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Hyperkeratotic Psoriasis | OMICS International
ISSN: 2327-5146
General Medicine: Open Access
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Hyperkeratotic Psoriasis

Abhishek Maiti1* and Avash Das2
1Department of Internal Medicine, The University of Texas Health Science Center at Houston, USA
2Department of Cardiology, Beth Israel Deaconess Medical Center, Boston, USA
*Corresponding Author : Abhishek Maiti
Department of Internal Medicine
The University of Texas Health Science Center at Houston
2950 Old Spanish Trail
Apt 379, Houston, TX 77054
Tel: 832-696-8407
E-mail: [email protected]
Received March 17, 2016; Accepted March 22, 2016; Published March 24, 2016
Citation: Maiti A, Das A (2016) Hyperkeratotic Psoriasis. Gen Med (Los Angel) 4:i114.doi:10.4172/2327-5146.1000i114
Copyright: © 2016 Maiti A, et al. This is an open-access article distributed under the terms of the Creative Commons Attribution License, which permits unrestricted use, distribution, and reproduction in any medium, provided the original author and source are credited.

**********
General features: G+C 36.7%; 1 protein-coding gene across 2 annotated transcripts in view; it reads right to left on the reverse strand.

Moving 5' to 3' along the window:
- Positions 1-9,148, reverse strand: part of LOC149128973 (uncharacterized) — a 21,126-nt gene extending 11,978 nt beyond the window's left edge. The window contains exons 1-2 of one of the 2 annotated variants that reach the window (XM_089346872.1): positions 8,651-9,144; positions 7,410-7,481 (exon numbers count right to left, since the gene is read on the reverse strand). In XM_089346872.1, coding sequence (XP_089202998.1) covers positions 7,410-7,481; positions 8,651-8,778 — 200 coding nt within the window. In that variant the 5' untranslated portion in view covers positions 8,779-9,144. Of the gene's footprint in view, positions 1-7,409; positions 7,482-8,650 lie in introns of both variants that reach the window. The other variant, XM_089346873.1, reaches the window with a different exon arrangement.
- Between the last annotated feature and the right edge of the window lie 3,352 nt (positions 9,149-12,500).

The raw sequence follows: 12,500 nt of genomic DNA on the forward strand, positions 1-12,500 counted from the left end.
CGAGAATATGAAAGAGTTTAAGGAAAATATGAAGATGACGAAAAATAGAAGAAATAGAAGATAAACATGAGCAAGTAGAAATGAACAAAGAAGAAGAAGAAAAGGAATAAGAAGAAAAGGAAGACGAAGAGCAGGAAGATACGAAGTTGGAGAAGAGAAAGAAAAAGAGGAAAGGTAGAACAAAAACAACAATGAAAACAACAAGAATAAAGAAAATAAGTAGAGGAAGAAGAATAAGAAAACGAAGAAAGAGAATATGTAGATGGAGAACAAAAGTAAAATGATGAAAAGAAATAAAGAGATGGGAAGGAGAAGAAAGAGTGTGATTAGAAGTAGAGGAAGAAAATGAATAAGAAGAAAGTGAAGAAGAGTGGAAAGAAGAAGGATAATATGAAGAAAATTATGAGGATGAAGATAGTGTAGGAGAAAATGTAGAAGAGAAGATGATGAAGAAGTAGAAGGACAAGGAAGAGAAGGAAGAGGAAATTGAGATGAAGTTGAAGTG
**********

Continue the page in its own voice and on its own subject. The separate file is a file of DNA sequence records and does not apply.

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A 49 year old woman was brought to the emergency department with altered mental status. Physical examination revealed tachycardia, hypotension. Skin examination showed hyperkeratotic plaques over the dorsum of the hand [Figure 1a], and extensive thickening, scaling, desquamation of the skin, with hyperkeratotic plaques over knees and shins bilaterally [Figure 1b]. She was found to be in septic shock and was admitted to the intensive care unit. After improvement of sepsis, a skin biopsy of the lesions revealed hypogranulosis, confluent parakeratosis, tortuous blood vessels in papillary dermis, suprapapillary plate thinning, Monro’s microabscess, and spongiform pustule of Kogoj which confirmed the diagnosis of hyperkeratotic psoriasis.
Hyperkeratotic psoriasis also referred to as palmoplantar psoriasis is a variant of chronic plaque psoriasis. This has been reported to be a common variant of psoriasis among children, but is very rare in adults [1,2]. Well demarcated lesions, in the absence of other clinical signs of psoriasis, often make the diagnosis of hyperkeratotic psoriasis difficult. Treatment of this subtype has been matter of speculation with emollients being the first line of treatment for dry scales. In case of severe hyperkeratotic palmoplantar psoriasis, either oral methotrexate alone or combination of etanercept and alitretinoin have been demonstrated to be well tolerated and effective treatment options [3-5]. Untreated or refractory patients can present with such extensive lesions.

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